The History of the CDC
Germs, disease, and contagion are all around us. (43) So whose working to keep us safe from these public health hazards? That’s the job of the Centers for Disease Control and Prevention, better known as the CDC.
(44) Founded in 1946, the CDC was created to help stem the spread of malaria from infected mosquitos across the United States. (45) The Center is headquartered in Atlanta, Georgia, although today there are satellite offices across the country and they are responsible for much more than mosquitoes. With world-class scientists and state-of-the-art testing facilities, the CDC is responsible for public health and safety, working to address workplace hazards, environmental health issues, and mental health, in addition to investigating and working to eradicate infectious and chronic diseases.
The CDC is a government agency, overseen by the Department of Health and Human Services. (46) It’s numbers have grown from a relatively small team of less than 400 with a modest operating budget of a few million dollars to an agency with over 10,000 employees and an operating budget in the billions of dollars.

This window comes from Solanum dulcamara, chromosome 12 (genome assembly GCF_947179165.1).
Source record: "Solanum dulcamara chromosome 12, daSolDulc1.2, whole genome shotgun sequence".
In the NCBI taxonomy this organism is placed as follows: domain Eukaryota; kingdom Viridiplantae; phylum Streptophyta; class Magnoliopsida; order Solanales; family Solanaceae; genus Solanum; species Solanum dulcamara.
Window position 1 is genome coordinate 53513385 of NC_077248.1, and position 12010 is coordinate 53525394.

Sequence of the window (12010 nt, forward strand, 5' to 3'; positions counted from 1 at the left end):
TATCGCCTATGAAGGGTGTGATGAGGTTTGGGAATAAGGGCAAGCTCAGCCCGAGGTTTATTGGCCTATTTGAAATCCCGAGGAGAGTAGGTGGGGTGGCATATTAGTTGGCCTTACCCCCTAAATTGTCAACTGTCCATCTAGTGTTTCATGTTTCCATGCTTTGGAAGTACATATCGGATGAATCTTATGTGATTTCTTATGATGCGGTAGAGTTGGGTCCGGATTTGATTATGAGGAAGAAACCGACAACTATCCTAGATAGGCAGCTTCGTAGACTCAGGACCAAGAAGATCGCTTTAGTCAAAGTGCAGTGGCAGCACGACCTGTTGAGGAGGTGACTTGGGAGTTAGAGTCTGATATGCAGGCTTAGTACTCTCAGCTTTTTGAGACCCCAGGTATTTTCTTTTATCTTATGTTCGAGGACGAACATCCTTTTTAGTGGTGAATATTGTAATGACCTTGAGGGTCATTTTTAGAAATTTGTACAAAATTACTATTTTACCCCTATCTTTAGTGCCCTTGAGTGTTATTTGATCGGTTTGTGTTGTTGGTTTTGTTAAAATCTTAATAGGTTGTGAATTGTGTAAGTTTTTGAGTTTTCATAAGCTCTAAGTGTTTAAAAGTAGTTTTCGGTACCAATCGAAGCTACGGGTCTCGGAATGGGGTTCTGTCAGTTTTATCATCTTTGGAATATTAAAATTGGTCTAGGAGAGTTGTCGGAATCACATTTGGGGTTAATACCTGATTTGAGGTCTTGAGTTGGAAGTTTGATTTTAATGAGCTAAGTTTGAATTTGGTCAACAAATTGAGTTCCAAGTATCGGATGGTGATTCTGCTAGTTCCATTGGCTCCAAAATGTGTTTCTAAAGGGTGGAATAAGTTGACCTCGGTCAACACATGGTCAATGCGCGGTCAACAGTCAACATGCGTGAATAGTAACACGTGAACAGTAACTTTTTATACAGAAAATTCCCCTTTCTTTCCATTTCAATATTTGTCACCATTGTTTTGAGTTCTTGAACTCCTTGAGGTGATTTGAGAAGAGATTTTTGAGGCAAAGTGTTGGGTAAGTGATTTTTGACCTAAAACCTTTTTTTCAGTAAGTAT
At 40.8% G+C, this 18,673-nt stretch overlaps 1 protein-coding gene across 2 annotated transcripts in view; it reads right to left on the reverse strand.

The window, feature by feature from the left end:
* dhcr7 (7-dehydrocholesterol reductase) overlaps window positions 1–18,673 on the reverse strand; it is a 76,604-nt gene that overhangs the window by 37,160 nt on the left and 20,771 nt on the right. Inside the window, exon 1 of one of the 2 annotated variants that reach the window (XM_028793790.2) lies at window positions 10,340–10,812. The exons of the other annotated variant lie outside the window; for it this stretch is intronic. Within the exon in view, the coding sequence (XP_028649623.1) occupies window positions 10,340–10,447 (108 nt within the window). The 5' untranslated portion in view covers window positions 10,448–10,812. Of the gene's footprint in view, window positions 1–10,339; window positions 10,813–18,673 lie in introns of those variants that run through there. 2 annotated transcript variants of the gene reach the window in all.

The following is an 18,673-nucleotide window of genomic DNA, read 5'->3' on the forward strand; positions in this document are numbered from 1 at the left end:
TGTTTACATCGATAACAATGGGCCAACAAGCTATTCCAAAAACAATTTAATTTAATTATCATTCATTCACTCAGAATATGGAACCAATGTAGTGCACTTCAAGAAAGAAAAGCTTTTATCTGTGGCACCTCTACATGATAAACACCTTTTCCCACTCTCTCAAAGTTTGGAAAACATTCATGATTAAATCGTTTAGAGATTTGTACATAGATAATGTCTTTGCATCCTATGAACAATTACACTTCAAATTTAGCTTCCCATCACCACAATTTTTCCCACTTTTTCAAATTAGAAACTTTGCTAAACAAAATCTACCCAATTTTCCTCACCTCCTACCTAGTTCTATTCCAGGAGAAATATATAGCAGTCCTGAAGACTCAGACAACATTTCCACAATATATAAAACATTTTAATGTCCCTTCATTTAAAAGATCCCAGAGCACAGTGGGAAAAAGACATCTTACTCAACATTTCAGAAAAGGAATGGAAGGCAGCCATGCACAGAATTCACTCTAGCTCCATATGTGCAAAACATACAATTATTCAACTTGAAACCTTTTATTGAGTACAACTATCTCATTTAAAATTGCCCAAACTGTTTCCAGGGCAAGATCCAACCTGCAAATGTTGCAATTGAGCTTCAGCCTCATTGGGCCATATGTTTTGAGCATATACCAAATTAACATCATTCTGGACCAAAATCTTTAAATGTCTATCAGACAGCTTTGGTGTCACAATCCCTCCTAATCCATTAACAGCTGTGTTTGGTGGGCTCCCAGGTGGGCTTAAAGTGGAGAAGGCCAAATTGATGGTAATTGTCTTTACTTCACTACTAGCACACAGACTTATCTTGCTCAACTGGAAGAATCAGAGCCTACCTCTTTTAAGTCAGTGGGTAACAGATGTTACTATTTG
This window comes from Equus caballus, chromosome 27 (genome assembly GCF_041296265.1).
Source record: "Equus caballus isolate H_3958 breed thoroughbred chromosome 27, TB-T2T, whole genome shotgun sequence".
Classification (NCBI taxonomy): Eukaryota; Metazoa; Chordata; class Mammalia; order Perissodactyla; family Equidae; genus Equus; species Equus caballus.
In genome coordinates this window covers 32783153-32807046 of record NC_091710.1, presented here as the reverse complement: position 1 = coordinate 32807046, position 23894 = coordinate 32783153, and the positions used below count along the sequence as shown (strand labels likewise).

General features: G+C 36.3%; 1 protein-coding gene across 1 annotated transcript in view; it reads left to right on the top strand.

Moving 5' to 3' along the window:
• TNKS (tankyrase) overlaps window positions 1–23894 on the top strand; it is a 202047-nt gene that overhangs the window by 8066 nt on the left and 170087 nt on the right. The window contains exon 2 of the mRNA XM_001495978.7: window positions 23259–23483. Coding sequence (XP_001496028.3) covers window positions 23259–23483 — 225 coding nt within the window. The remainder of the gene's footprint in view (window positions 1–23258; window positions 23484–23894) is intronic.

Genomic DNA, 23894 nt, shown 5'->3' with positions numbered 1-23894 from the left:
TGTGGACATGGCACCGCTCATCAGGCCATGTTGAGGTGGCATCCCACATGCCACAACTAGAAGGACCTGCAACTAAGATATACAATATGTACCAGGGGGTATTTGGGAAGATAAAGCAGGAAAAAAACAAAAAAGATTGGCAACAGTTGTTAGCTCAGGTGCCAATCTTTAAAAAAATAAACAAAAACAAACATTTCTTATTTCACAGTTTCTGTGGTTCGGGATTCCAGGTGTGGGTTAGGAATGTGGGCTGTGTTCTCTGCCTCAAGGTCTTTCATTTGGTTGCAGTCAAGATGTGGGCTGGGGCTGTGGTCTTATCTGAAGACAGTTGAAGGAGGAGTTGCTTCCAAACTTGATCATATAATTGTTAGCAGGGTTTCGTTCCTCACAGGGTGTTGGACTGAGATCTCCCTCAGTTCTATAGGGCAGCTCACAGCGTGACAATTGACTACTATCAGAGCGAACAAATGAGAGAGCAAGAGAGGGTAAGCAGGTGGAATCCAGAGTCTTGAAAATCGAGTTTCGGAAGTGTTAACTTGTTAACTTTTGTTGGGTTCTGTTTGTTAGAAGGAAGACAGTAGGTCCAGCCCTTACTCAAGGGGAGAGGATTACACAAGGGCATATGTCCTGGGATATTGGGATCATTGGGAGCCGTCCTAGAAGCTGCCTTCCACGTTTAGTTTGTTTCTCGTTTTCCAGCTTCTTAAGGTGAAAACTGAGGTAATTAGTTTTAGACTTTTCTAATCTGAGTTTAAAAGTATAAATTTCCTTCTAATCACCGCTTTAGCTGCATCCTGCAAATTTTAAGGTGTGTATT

Part of the responsibilities of the CDC include educating the public on matters of health and coordinating immunization responses to ensure vaccines are available nationwide. They also work closely with the health agencies of other countries as leaders in medical sciences worldwide. (47) The CDC played a role in the global efforts to eradicate smallpox, which they were successful by 1980 in doing so. They also worked to immunize the nation against polio in the 1950s.
(48) In its seventy-plus year long history, the CDC has evolved from a small agency focused on mosquitoes and malaria to an organization responsible for public health and education. New infectious diseases, environmental hazards like hurricanes, and other health emergencies continue to keep the CDC busy. Today the CDC continues to work to share guidance on how to stay safe and healthy as a world-leader in science and health.